How do you react to the word “sabbath”?
Does your stomach clench, like it does in response to all words religious? Do you envision thin-lipped matrons in darkened parlours piously whiling away an afternoon with the book of Genesis?
Or do you relax and breathe easily? Do you picture yourself curled up with a good book in front of a fireplace?
I hope it’s the latter.
I want to reclaim the word “sabbath”. Years of “shoulds,” guilt, judgemental recriminations and self-deprivation crust over this beautiful word with corrosive layers. I want to scrape away the damage and polish the word to a renewed welcoming shine, because sometimes we just need a break. The ancient practice of sabbath has roots in the practical idea that, in order to exhale, we have to inhale sometimes.
I took a sabbath day—a day to inhale—on Monday. These days it doesn’t matter which day you choose.
We are on vacation at beautiful Lake Louise, Alberta enjoying a week of skiing in the Rockies. Perfect sun, perfect snow, breathtaking scenery and Albertan hospitality surround us. I skied happily Saturday and Sunday. Yesterday, while my son and husband skied the black diamond bump runs they love so much, I took a sabbath day. I read. I wrote. I relaxed. I created heaven for myself.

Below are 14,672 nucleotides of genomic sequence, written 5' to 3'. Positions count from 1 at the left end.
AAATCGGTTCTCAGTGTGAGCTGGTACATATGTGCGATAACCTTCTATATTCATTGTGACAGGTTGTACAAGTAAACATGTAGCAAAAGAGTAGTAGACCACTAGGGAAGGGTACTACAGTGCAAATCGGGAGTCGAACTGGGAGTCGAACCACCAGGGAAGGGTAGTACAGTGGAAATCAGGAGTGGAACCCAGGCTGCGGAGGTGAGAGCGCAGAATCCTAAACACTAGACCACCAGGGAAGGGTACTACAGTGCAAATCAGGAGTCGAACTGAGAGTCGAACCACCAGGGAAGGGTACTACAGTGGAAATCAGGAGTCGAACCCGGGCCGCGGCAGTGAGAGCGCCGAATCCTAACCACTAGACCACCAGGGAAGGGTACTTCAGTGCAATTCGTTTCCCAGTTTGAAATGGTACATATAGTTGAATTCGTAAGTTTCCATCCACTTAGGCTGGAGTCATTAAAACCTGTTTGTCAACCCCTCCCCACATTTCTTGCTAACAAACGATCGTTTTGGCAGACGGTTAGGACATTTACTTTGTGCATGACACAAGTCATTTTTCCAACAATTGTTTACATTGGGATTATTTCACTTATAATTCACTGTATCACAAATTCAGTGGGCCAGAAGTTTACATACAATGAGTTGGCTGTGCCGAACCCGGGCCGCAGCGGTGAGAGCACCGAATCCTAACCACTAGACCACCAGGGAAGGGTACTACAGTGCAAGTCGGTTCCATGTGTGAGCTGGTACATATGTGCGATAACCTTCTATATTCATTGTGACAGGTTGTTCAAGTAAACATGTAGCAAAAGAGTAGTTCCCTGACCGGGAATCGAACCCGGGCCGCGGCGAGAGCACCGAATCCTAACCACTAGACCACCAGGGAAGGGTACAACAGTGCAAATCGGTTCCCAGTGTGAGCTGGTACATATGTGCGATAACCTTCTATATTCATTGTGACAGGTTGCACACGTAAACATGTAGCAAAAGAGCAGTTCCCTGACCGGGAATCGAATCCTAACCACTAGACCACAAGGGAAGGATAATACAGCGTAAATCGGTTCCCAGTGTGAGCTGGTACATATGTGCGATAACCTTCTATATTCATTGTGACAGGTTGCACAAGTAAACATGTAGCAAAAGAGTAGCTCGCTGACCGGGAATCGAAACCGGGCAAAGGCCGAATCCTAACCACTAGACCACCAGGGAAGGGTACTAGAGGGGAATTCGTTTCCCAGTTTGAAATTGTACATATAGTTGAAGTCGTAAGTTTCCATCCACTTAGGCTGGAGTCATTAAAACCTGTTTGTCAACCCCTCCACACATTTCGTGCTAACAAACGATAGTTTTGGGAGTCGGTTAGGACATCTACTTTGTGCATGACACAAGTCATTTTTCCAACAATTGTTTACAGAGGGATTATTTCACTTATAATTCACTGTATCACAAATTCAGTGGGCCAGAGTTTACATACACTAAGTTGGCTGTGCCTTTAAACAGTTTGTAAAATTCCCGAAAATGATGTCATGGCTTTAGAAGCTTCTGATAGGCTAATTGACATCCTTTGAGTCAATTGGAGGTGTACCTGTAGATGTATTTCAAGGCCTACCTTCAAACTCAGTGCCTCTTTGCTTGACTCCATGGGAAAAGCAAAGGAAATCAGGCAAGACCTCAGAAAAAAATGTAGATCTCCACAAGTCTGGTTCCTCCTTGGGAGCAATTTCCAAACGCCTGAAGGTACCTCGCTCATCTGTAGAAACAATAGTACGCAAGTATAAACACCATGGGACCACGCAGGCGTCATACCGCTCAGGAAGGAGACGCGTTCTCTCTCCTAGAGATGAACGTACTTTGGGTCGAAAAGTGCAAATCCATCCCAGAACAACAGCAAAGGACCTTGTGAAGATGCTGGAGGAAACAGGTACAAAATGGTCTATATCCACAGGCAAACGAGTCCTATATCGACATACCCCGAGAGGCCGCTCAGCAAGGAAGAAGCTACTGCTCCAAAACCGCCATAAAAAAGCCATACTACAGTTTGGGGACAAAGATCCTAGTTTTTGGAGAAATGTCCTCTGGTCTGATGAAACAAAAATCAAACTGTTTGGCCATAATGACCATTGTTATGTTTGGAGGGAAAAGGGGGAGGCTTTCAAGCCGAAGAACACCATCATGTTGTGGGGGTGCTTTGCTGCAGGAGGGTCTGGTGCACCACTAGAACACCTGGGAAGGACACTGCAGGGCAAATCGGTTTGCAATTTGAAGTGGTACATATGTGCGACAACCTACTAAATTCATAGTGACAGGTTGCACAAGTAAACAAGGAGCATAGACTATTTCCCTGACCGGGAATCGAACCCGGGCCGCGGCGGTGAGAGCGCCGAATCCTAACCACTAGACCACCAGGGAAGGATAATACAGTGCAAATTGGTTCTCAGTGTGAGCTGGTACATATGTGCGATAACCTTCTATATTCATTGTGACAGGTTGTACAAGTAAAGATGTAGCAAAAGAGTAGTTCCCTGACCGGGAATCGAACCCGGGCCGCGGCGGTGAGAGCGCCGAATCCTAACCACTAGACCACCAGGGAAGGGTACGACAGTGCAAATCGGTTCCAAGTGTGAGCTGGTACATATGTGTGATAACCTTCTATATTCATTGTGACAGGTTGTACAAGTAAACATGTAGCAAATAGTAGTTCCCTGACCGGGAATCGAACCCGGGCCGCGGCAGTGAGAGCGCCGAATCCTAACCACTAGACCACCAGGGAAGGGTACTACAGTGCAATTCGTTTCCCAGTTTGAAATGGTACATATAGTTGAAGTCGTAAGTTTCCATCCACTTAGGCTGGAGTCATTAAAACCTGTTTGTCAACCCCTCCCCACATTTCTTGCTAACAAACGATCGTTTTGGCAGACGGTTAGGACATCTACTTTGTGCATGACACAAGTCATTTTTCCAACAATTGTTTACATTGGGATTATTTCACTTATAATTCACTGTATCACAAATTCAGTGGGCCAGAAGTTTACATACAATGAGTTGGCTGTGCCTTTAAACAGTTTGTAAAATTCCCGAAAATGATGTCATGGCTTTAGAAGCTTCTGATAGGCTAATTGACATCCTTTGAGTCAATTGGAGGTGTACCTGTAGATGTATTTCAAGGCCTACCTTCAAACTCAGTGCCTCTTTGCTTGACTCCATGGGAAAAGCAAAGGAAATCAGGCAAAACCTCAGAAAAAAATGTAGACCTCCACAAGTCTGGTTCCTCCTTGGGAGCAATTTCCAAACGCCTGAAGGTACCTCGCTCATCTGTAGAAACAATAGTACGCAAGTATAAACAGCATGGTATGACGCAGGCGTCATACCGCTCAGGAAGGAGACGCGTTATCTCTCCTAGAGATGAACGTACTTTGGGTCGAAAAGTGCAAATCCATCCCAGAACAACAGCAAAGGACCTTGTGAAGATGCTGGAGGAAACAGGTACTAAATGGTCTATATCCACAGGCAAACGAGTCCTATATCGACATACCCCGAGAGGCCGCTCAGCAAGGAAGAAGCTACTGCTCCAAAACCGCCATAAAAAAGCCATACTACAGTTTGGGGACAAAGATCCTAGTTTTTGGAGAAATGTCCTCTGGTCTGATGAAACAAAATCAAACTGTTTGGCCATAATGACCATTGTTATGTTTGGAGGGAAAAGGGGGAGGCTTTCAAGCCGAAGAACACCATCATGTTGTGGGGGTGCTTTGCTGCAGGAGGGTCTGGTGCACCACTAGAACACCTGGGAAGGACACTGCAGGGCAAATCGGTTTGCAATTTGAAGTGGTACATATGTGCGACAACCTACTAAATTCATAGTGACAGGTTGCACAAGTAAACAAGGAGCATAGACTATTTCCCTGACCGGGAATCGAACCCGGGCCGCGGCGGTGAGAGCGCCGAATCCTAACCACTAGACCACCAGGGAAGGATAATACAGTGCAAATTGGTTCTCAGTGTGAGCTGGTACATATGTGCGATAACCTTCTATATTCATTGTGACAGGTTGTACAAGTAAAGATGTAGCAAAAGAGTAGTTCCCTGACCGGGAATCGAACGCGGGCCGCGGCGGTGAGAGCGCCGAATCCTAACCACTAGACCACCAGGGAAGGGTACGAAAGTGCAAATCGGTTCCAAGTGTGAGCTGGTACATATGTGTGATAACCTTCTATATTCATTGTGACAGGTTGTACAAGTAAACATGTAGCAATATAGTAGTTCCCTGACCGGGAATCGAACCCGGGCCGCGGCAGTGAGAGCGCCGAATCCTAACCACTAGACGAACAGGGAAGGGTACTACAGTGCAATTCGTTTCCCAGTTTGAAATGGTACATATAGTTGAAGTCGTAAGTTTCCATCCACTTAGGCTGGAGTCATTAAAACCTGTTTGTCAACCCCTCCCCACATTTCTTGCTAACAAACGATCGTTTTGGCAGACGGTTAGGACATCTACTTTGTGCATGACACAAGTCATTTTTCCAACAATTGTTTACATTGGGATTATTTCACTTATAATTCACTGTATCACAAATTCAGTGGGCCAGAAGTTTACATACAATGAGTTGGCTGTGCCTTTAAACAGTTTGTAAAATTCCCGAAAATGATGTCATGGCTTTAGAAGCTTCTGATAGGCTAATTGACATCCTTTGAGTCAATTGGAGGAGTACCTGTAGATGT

My husband didn’t get it at all. He’s an intense skier, so his sabbath is on the ski hill.
In our modern times, a sabbath day is more important than ever. When was the last time you allowed yourself an entire day of rest? We are connected, always “on,” busy with “stuff” every single day. We are so busy exhaling, we forget to inhale. And there’s no such thing as a one-size-fits-all sabbath. For me, it’s a quiet day and a good book. For my husband, it’s a sunny ski run. For others it might be a walk in the forest, dinner with family, or a fishing trip.
Play, eat, or meditate, However, sabbath looks to you, I encourage you to reclaim an ancient practice that fulfills the universal need for a mindful indrawn breath.